Skip advert
Advertisement

2012 Vauxhall Astra CTDI Biturbo review and pictures

Vauxhall's new twin-turbo diesel Astra Biturbo reviewed in GTC, hatchback and Sport Tourer form

Evo rating
Price
from £23,925
  • Sharp styling, talented chassis
  • Not as quick as it looks, expensive

What is it?

The Vauxhall Astra Biturbo. Not a fire-breathing hot hatch, rather the most potent diesel Astra ever. Equipped with a 192bhp 2-litre twin-turbo diesel, it costs from £23,925 in GTC three-door form, and has the VW Golf GTD in its crosshairs.

Technical highlights?

Biturbos get a unique exterior styling package (which looks very VXR-like if you choose the three-door), special interior touches and a 6mm drop in ride height.

Advertisement - Article continues below

The engine comes from the Vauxhall Insignia, but requires a more compact setup to squeeze into the Astra’s engine bay. A smaller turbo deals with the low-rev stuff – and provides 80 per cent of the 295lb ft maximum torque from just 1250rpm – with a larger one joining it and then taking over beyond 3000rpm.

The Astra Biturbo’s stats look impressive, combining a 7.8sec 0-60mph time with 129g/km CO2 emissions and 57.7mpg fuel economy.

What’s it like to drive?

We’ve long praised the finely judged ride and handling of cooking Astra five-doors and Sports Tourers, and that remains the case with the Biturbo, feeling keener still with lower suspension. Better yet is the GTC three-door, whose HiPerStrut front suspension brings a sharper, more incisive front end. It’s a great base for a diesel warm hatch.

Skip advert
Advertisement
Advertisement - Article continues below

Sadly, the resulting thump in the back you might expect is missing, and it never feels quicker than that Golf GTD, despite a 24bhp and 37lb ft advantage. Refinement is also an issue – rev much past 3000rpm and you’ll hear a vocal and gravelly soundtrack, though the low-rpm torque band does mean this can be remedied.

It’s a brisk car and one with useful roll-on acceleration thanks to its chunky torque figure. There just aren’t the fireworks its sporty styling and ‘Biturbo’ badging might suggest.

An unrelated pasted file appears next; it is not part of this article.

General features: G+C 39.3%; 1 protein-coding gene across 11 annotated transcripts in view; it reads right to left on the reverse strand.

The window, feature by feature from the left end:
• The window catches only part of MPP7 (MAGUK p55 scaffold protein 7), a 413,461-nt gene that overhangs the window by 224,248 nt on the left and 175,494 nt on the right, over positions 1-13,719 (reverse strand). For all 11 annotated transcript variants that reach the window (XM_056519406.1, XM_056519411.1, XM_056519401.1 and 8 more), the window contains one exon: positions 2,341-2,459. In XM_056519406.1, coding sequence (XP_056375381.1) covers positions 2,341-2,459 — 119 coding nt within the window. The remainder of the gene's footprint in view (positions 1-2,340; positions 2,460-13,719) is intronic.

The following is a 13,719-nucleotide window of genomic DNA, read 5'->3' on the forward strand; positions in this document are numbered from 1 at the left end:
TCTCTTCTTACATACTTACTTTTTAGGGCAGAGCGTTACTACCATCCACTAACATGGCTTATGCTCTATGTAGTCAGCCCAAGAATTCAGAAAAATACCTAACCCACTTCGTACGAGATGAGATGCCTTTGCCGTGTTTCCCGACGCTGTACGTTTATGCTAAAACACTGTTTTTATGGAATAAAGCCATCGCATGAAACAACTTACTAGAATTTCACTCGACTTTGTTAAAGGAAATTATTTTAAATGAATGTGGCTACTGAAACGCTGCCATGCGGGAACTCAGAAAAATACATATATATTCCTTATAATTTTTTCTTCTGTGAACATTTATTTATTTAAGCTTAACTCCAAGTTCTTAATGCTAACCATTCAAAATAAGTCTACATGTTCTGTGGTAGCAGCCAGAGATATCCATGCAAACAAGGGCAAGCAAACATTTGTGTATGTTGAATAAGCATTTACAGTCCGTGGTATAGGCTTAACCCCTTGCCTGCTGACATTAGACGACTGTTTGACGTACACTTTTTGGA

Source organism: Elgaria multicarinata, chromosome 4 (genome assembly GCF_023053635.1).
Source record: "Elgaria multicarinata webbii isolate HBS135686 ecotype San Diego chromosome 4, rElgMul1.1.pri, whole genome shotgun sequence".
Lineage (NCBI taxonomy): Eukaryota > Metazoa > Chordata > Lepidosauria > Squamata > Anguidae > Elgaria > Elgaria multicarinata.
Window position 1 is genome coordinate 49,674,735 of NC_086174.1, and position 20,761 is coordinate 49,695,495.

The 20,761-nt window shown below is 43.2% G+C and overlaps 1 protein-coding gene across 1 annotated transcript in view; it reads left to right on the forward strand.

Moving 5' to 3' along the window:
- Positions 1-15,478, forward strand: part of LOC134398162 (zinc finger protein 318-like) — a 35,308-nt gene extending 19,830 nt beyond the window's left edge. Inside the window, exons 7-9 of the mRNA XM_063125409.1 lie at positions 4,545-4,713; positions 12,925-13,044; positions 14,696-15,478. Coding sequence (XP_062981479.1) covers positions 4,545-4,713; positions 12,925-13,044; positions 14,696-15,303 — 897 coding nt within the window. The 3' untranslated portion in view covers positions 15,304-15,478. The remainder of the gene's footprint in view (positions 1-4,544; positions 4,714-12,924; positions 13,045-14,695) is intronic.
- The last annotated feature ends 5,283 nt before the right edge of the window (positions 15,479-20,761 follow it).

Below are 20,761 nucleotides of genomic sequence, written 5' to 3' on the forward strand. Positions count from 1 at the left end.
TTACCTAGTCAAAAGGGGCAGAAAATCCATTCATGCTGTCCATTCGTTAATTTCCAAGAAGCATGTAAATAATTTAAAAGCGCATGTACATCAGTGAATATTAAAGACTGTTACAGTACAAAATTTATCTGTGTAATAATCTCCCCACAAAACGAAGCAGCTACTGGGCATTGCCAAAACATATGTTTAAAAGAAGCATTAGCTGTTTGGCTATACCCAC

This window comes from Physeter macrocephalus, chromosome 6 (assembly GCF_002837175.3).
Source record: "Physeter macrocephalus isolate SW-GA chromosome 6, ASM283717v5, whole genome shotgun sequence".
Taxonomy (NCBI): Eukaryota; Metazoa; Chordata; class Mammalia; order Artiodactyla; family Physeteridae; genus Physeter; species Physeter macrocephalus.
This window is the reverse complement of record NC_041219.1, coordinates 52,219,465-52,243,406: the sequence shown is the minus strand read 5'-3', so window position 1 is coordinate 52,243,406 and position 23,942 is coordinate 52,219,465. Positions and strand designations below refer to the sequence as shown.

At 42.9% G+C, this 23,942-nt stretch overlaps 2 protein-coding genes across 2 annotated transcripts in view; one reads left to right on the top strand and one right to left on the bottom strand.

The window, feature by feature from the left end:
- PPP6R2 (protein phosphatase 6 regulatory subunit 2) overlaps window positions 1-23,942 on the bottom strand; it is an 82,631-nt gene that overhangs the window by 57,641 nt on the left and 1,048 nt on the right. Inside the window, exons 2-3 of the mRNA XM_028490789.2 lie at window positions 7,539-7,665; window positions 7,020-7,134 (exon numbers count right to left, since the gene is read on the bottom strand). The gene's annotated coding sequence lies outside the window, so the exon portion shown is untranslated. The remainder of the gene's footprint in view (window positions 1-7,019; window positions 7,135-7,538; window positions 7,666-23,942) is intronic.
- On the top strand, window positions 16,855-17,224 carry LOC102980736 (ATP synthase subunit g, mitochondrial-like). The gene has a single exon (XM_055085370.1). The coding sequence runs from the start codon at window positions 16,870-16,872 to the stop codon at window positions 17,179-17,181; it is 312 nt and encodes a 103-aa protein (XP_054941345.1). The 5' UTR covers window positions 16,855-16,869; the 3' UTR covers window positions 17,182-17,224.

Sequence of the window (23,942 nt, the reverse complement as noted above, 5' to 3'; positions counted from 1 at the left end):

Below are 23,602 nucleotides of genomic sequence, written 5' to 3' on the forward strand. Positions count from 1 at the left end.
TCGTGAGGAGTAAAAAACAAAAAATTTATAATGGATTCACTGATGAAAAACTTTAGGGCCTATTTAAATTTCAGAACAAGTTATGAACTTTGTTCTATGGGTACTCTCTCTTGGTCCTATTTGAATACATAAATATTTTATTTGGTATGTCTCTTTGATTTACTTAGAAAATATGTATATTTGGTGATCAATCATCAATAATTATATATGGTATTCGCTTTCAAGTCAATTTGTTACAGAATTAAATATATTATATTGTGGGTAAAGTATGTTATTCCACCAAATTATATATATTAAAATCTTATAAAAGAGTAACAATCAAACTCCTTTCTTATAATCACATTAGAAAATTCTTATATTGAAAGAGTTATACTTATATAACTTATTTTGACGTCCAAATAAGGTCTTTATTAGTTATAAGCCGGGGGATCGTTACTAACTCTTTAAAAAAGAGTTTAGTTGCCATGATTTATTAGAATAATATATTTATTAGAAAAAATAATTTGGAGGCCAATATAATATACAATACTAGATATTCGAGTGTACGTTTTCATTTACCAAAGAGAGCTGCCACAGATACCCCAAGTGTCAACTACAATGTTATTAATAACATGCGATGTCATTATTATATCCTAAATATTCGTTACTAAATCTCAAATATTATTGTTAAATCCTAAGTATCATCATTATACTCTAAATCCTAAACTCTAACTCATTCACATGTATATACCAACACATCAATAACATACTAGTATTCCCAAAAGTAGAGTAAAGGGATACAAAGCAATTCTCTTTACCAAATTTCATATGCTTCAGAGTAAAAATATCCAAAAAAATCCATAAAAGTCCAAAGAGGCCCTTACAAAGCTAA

How does it compare?

It’s over £1000 cheaper than the Golf, offers an extra 2mpg and sits a tax band lower. It also looks more exciting and boasts a Sports Tourer in its range – there’s no GTD estate. Yet the Golf feels more polished and isn’t left standing by the Astra, despite a decent gap in the pair’s performance figures.

Anything else I need to know?

The Biturbo arrives as the Vauxhall Astra receives its mid-life update, with the inevitable new headlights and bumper designs and a host of new technology. European Opel Astra buyers also get the choice of a new four-door saloon model.

Specifications

EngineIn-line 4-cyl, 1956cc, twin-turbo diesel
Max power192bhp @ 4000rpm
Max torque295lb ft @ 1750-2500rpm
0-607.8sec (claimed)
Top speed139mph (claimed)
On saleNow
Skip advert
Advertisement
Skip advert
Advertisement

Most Popular

Fast Ford heaven: a tour of the ultimate Ford garage
Ford Heritage Collection tour
Features

Fast Ford heaven: a tour of the ultimate Ford garage

Who doesn’t love a fast Ford? Prepare for a nostalgia overload as we get a guided tour of Ford UK’s magnificent, newly rehomed Heritage Collection
7 Jul 2024
Speed limiters are now mandatory, but you can turn them off
80mph motorway speed limit
News

Speed limiters are now mandatory, but you can turn them off

The use of mandatory speed limiters on all new cars was approved by the European Parliament in 2019, and they're now coming into force
5 Jul 2024
Analogue Lotus Elise v Alpine A110 R: £100k lightweight specials go head-to-head
Analogue Elise and Alpine A110 R
Group tests

Analogue Lotus Elise v Alpine A110 R: £100k lightweight specials go head-to-head

No-expense-spared restomod Elise by Analogue Automotive makes an intriguing pairing with the lightweight, track-focused A110 R
10 Jul 2024